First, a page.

Transit of Mercury

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This article is about the astronomical phenomenon on Earth. For other uses, see Transit of Mercury (disambiguation).
Transit of Mercury on May 9, 2016
Transit of Mercury on November 8, 2006 with sunspots #921, 922, and 923
Mercury transiting the Sun as viewed by the rover Curiosity on Mars (June 3, 2014).[1]

A transit of Mercury across the Sun takes place when the planet Mercury passes directly between the Sun and a superior planet, becoming visible against (and hence obscuring a small portion of) the solar disk. During a transit, Mercury appears as a tiny black dot moving across the disk of the Sun.

Transits of Mercury with respect to Earth are much more frequent than transits of Venus, with about 13 or 14 per century, in part because Mercury is closer to the Sun and orbits it more rapidly.

Transits of Mercury occur in May or November. The last four transits occurred on November 15, 1999; May 7, 2003; November 8, 2006; and May 9, 2016. The next will occur on November 11, 2019, and then on November 13, 2032. A typical transit lasts several hours.

On June 3, 2014, the Mars rover Curiosity observed the planet Mercury transiting the Sun, marking the first time a planetary transit has been observed from a celestial body besides Earth. [1]

More generally, transits can also occur for Venus[2] and were investigated in the context of searching for the hypothetical inner planet Vulcan.

Scientific observations[edit]

The most common observation to be made at a transit is to record the times when the disk of Mercury appears to be in contact with the limb of the Sun. Those contacts are traditionally referred to as the 1st, 2nd, 3rd and 4th contacts – with the 2nd and 3rd contacts occurring when the disk of Mercury is fully on the disk of the sun. As a general rule, 1st and 4th contacts cannot be accurately detected, while 2nd and 3rd contacts are readily visible within the constraints of the Black Drop effect, irradiation, atmospheric conditions, and the quality of the optics being used.

Observed contact times for transits between 1677 and 1881 are given in S Newcomb's analysis of transits of Mercury.[3] Observed 2nd and 3rd contacts times for transits between 1677 and 1973 are given in Royal Greenwich Observatory Bulletin No.181, 359-420 (1975).[4]

Examples of the scientific investigations based on transits of Mercury are:

  • investigations of the variability of the earth's rotation, and of the tidal acceleration of the Moon [5][6][7]
  • measuring the mass of Venus from secular variations in Mercury's orbit.[3]
  • looking for long term variation (or lack of variation!) in the solar radius [8][9]
  • investigating the black drop effect, including calling into question the purported discovery of the atmosphere of Venus during the 1761 transit[10][11][12]
  • assessing the likely drop in light level in an exoplanet transit.[13]

Images of the 1999 Nov 15 transit from the Transition Region and Coronal explorer (TRACE) satellite were on Astronomy Picture of the Day (APOD) on 1999 Nov 19[14] Three APOD's featured the 2016 May 9 transit.[15][16][17]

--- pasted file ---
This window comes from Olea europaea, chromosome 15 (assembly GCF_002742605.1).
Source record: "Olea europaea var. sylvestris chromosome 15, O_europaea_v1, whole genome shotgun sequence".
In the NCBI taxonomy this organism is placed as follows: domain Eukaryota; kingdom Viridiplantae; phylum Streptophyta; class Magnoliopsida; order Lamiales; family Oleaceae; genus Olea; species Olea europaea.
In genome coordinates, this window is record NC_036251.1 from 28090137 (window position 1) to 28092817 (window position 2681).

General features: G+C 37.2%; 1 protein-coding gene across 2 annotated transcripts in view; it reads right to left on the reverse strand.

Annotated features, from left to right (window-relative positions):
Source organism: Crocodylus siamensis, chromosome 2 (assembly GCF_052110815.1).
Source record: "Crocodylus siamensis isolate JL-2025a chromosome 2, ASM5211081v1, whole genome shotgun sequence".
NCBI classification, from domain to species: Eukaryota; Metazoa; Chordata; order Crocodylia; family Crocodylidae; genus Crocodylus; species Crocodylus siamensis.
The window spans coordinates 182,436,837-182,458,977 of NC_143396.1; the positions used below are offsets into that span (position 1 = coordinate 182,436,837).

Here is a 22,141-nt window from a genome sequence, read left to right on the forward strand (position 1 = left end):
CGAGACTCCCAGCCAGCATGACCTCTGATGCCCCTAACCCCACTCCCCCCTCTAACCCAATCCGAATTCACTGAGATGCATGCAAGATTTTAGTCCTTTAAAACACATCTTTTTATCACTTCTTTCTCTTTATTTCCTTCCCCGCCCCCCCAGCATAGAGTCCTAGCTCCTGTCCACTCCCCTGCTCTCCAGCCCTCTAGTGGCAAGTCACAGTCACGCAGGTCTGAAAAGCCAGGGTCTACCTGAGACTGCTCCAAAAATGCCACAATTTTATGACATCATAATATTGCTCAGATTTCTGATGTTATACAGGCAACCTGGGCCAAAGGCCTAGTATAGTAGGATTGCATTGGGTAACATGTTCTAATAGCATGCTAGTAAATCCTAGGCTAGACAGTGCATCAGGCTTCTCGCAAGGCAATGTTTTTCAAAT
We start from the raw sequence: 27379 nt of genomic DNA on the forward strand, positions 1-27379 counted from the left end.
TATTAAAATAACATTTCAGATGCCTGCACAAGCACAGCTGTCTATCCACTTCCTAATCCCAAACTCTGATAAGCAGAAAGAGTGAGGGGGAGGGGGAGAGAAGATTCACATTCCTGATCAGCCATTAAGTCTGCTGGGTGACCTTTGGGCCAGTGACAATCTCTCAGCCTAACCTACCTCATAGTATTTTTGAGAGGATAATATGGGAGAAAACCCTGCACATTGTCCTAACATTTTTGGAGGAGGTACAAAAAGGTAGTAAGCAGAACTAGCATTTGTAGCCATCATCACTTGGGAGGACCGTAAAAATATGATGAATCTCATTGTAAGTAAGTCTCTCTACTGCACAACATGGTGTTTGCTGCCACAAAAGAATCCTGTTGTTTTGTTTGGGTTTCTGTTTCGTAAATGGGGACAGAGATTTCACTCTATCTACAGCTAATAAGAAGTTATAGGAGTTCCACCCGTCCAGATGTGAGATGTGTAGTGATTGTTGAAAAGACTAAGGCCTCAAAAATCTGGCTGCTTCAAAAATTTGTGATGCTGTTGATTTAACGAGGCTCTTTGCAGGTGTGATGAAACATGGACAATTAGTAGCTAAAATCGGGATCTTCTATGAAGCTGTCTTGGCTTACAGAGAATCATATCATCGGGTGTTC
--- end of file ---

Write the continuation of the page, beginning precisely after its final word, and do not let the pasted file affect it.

Occurrence of transits[edit]

Transits of Mercury can only occur when the Earth is aligned with a node of Mercury's orbit. Currently that alignment occurs within a few days of May 8 (descending node) and November 10 (ascending node), with the angular diameter of Mercury being about 12" for May transits, and 10" for November transits. The average date for a transit increases over centuries as a result of the longitude of the nodes of Mercury's orbit increasing by about 1.1 deg per century.

Transits of Mercury occur on a regular basis. As explained in 1882 by Newcomb,[18] the interval between passages of Mercury through the ascending node of its orbit is 87.969 days, and the interval between the Earth's passage through that same longitude is 365.254 days. From the ratio of these values, it can be easily shown that Mercury will make an almost integral number of revolutions about the Sun over intervals of 4, 6, 7, 13, 33, 46, 171 and 217 years.

In 1894 Crommelin [19] noted that at these intervals, the successive paths of Mercury relative to the Sun are consistently displaced northwards or southwards. He noted the displacements as:

Displacements at subsequent transits

Interval May
transits
November
transits
After 6 years 65’ 37" S 31' 35" N
After 7 years 48’ 21" N 23' 16" S
Hence after 13 years (6+7) 17’ 16" S   8’ 19" N
... 20 years (1x6 + 2x7) 31’ 05" N 14’ 57" S
... 33 years (2x6 + 3x7) 13’ 49" N   6’ 38" S
... 46 years (3x13 + 7)   3’ 27" S   1’ 41" N
... 217 years (14x13 + 5x7)   0’ 17" N (nowadays, see talk)   0’ 14" N (nowadays, see talk)

Comparing these displacements with the solar diameter (about 31.7’ for May, and 32.4’ for November, transits) the following may be deduced about the interval between transits:

  • For May transits, intervals of 6 and 7 years are not possible. For November transits, an interval of 6 years is possible but rare (the last such pair was 1993+1999), while an interval of 7 years is to be expected.
  • an interval of 13 years is to be expected for both May and November transits
  • an interval of 20 years is possible but rare for a May transit, but is to be expected for November transits